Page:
It takes courage to call my book The Lons. It doesn’t exactly ring like War and Peace or For Whom the Bell Tolls. The what? people say. The Lungs? Even Amazon’s search engine is confused. “Do you mean The Lions?” it politely inquires. Yet, the more I say it, the easier it gets.
After all, it’s a lot more fun to say the name comes from weird watermelons, rather than a complicated marriage and a tragic accident. That was how I described my first novel with the dignified title of Fighting Gravity. “Gravity,” I’d say, “as in grave circumstances.”
I’m still proud of that book, but it was definitely grave – the book, me, the readings I gave of the book. And I was glad. All that sadness and seriousness made me the literary author I always wanted to be. So did the grants and the fellowships the book helped me win to artist colonies where I met other writers who wrote sad and serious books.
One day, in 2001, just after Fighting Gravity was published, I was doing a writing exercise with my ten-year-old student named Andrew. We had to describe how it felt to be inside a giant piece of fruit like James in his giant peach. Except that my character ended up on the outside of a watermelon that was very very small. I kind of liked what I wrote. So did Andrew. Later, I read it to my grown daughter and she urged me to keep writing it. “Oh come on,” I said. “It’s silly!” But I wasn’t writing anything else and it had been fun to write and I hadn’t had fun writing anything since I was in the third grade. By 2005, my little exercise had turned into a little novel.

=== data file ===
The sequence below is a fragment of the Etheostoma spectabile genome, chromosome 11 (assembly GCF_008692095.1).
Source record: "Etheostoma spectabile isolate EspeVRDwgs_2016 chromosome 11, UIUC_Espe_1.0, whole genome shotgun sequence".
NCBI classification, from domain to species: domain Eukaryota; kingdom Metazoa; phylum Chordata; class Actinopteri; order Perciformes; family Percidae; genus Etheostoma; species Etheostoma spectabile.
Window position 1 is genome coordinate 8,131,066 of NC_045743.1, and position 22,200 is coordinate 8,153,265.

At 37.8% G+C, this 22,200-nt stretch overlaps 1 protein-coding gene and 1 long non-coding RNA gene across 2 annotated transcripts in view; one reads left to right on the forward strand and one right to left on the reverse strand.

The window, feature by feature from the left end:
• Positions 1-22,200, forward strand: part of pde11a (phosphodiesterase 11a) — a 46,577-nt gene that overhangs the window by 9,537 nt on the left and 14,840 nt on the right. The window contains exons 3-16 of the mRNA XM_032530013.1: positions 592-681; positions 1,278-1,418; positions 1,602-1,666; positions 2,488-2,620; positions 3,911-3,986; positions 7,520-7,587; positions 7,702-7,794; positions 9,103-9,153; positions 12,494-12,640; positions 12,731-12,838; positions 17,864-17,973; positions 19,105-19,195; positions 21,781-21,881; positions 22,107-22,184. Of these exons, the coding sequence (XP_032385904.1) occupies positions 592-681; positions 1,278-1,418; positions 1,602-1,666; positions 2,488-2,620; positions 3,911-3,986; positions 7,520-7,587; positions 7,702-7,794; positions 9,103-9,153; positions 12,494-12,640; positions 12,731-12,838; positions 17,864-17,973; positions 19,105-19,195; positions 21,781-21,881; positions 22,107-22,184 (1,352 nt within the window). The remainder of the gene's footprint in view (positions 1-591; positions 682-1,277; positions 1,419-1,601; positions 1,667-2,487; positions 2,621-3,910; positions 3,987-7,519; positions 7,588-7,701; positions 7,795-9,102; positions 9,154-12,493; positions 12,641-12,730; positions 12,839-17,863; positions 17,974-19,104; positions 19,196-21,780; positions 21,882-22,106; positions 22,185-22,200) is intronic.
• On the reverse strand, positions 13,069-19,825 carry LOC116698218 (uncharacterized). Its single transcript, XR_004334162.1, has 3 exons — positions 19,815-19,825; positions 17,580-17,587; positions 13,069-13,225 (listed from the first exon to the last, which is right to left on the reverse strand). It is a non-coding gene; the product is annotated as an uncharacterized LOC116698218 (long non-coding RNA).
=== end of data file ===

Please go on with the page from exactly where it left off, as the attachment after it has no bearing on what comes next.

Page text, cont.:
It was not sad and it was not particularly serious, and the action only slowed, now and then, to suggest that maybe a metaphoric and mystical something-or-other might be going on underneath the humor and cliffhanger chapter endings and other entertaining techniques. I even liked it enough to submit for more of those grants and fellowships, but the guidelines might as well have read: weird watermelons need not apply. After my agent rejected it and a friend said it made no sense I decided that it was silly, after all.
For eight years the book travelled through the firewires of one computer to the next and to the next, three computer lifespans in all, until one day, fed up with the cynicism of agents, the state of publishing in general, and the relentless rejections of all the sad and serious writing I’d submitted in the meantime, I thought of The Lons, pulled it up on my screen and found that to read it was just plain fun. Lord knows, I thought, we could all use a little of that these days.
So I asked my artist-friend Pat Keck if she’d like to devise a cover-image even before I thought of sending the manuscript to Wanda Mukherjee of The Paper Journey Press. One way or another I was going to bring those lons to light. Yes, The Lons. As in watermeLONS, the perfect title, the only title for the book I invented that reinvented me.